The next step of NASA's Artemis I mission to the moon is finally here

The integrated Space Launch System rocket and Orion spacecraft for the Artemis I mission will roll out onto the pad on March 17th.

@AdamHuntTT
Published Wed, Mar 16 2022 5:04 AM CDT   |   Updated Tue, Apr 12 2022 1:15 PM CDT

The Artemis program has been plagued by delays, but the Artemis I mission seems to finally be making progress.

The integrated Space Launch System (SLS) rocket and Orion spacecraft that will fly as part of the Artemis I lunar mission are now due to roll out on March 17th. They will roll out onto Launch Pad 39B at NASA's Kennedy Space Center in Florida, for which live coverage by NASA will begin at 5 p.m. EDT (21:00 UTC). The event will be viewable on NASA Television, the NASA app, and NASA's website.

The rollout will involve a 4-mile (6.4 kilometers) journey from the Vehicle Assembly Building to the launch pad, which is expected to take between six and twelve hours. Beginning at 4 p.m. EDT (20:00 UTC), the Kennedy Newsroom YouTube channel will also be capturing the event. Once at the pad, NASA will conduct a final prelaunch test known as the wet dress rehearsal, conducting a launch countdown and loading the SLS propellant tanks.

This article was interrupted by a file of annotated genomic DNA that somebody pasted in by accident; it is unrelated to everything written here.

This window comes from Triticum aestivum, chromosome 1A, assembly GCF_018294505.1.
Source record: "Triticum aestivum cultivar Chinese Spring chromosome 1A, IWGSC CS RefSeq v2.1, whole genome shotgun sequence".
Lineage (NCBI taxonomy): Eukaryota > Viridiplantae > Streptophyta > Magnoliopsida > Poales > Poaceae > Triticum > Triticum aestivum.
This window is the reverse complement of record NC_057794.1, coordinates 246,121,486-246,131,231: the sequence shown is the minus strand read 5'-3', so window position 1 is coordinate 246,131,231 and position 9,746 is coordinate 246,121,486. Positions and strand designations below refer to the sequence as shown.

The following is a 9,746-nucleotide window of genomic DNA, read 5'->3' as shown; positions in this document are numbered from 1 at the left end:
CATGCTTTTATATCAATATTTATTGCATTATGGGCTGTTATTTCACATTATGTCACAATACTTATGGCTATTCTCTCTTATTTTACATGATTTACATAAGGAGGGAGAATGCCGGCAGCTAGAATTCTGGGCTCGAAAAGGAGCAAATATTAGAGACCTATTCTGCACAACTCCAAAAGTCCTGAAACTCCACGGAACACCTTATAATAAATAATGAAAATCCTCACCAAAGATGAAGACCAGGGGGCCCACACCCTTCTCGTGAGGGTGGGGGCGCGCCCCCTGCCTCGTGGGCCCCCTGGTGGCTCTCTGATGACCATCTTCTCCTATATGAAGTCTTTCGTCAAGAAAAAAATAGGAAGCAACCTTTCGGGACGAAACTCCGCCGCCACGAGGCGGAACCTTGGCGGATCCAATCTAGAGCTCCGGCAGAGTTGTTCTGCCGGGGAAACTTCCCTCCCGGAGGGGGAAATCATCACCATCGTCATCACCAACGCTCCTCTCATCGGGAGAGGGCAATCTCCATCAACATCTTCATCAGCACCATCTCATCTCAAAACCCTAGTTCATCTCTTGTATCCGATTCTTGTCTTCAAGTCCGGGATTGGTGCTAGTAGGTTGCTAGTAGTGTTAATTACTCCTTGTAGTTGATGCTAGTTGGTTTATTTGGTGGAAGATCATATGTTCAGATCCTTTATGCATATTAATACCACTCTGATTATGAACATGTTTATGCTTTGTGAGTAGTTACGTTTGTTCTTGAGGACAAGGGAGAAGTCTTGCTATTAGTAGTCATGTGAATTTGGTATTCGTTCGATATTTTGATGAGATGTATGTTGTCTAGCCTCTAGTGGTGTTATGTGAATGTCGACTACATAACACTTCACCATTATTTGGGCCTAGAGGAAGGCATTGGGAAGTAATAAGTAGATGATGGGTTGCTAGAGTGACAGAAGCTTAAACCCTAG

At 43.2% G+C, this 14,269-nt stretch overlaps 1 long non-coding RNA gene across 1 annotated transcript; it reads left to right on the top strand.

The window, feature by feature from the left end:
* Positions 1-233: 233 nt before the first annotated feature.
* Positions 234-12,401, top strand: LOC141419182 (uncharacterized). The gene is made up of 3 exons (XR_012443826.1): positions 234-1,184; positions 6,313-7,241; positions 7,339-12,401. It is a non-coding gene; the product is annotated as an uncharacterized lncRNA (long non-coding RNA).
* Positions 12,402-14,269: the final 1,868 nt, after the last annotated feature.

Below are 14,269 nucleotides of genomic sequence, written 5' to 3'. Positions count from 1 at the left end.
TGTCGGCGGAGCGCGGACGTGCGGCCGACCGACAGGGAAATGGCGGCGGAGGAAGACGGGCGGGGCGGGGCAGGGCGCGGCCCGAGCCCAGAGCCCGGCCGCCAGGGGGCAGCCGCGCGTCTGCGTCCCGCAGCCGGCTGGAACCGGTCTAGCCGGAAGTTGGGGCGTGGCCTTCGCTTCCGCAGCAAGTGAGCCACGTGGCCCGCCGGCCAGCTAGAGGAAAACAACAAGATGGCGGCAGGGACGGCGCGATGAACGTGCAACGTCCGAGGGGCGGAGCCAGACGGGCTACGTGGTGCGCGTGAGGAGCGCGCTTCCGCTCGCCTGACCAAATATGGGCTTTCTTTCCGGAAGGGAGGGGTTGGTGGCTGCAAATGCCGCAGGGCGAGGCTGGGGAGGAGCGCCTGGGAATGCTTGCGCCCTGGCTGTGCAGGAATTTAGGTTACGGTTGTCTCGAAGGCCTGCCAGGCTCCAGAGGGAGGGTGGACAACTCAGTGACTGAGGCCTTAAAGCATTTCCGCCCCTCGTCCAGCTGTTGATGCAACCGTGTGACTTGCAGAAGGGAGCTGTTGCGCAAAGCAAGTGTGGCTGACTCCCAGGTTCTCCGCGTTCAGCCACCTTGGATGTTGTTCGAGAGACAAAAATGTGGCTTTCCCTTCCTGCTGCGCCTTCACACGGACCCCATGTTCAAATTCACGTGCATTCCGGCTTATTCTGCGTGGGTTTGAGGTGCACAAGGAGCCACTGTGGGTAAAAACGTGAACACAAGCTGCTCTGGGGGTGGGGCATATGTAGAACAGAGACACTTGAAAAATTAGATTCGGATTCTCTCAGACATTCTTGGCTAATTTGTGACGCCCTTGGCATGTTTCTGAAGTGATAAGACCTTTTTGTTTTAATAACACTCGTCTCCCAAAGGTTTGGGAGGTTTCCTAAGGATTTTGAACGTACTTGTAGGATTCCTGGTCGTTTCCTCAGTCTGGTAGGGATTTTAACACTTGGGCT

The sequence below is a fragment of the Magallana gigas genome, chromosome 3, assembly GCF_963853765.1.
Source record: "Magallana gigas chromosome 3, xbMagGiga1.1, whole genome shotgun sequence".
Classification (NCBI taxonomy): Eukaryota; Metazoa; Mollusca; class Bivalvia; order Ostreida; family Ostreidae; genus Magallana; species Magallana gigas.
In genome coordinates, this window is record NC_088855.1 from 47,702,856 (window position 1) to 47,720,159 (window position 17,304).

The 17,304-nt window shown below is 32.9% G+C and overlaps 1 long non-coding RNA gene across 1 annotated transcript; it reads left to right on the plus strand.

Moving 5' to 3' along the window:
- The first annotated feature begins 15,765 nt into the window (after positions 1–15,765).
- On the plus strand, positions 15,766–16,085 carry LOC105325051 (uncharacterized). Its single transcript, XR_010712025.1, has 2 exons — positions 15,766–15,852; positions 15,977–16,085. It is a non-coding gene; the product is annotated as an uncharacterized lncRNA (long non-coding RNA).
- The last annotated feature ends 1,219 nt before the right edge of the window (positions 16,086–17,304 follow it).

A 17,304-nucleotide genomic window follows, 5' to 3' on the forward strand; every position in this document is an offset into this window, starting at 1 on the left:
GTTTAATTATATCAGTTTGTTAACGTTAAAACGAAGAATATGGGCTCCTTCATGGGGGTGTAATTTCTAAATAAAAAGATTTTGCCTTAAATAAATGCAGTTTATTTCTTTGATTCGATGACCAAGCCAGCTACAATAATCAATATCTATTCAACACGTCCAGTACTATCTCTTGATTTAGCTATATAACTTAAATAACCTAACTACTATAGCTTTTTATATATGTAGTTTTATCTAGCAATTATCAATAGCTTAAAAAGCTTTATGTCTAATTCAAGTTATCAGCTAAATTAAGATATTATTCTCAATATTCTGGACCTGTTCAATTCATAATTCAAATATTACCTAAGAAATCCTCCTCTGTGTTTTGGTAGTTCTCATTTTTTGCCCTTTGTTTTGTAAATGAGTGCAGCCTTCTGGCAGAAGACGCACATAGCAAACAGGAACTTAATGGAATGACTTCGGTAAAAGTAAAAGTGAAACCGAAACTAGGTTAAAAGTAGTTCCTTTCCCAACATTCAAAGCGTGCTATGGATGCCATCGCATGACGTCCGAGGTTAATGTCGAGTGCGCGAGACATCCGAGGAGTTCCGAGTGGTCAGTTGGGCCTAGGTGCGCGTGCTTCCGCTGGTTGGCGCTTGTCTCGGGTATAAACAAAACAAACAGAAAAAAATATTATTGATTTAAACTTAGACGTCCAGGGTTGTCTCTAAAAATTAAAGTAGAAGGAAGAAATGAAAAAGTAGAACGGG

The launch of the SLS for the Artemis I mission will mark the world's most powerful rocket launch. Later Artemis missions will seek to break more records, landing the first woman and first person of color on the Moon and paving the way to establishing a long-term lunar presence.

"This is a mission that truly will do what hasn't been done and learn what isn't known. It will blaze a trail that people will follow on the next Orion flight, pushing the edges of the envelope to prepare for that mission," said Mike Sarafin, Artemis I mission manager.

The next step of NASA's Artemis I mission to the moon is finally here 01 | TweakTown.com
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Adam grew up watching his dad play Turok 2 and Age of Empires on a PC in his computer room, and learned a love for video games through him. Adam was always working with computers, which helped build his natural affinity for working with them, leading to him building his own at 14, after taking apart and tinkering with other old computers and tech lying around. Adam has always been very interested in STEM subjects, and is always trying to learn more about the world and the way it works.

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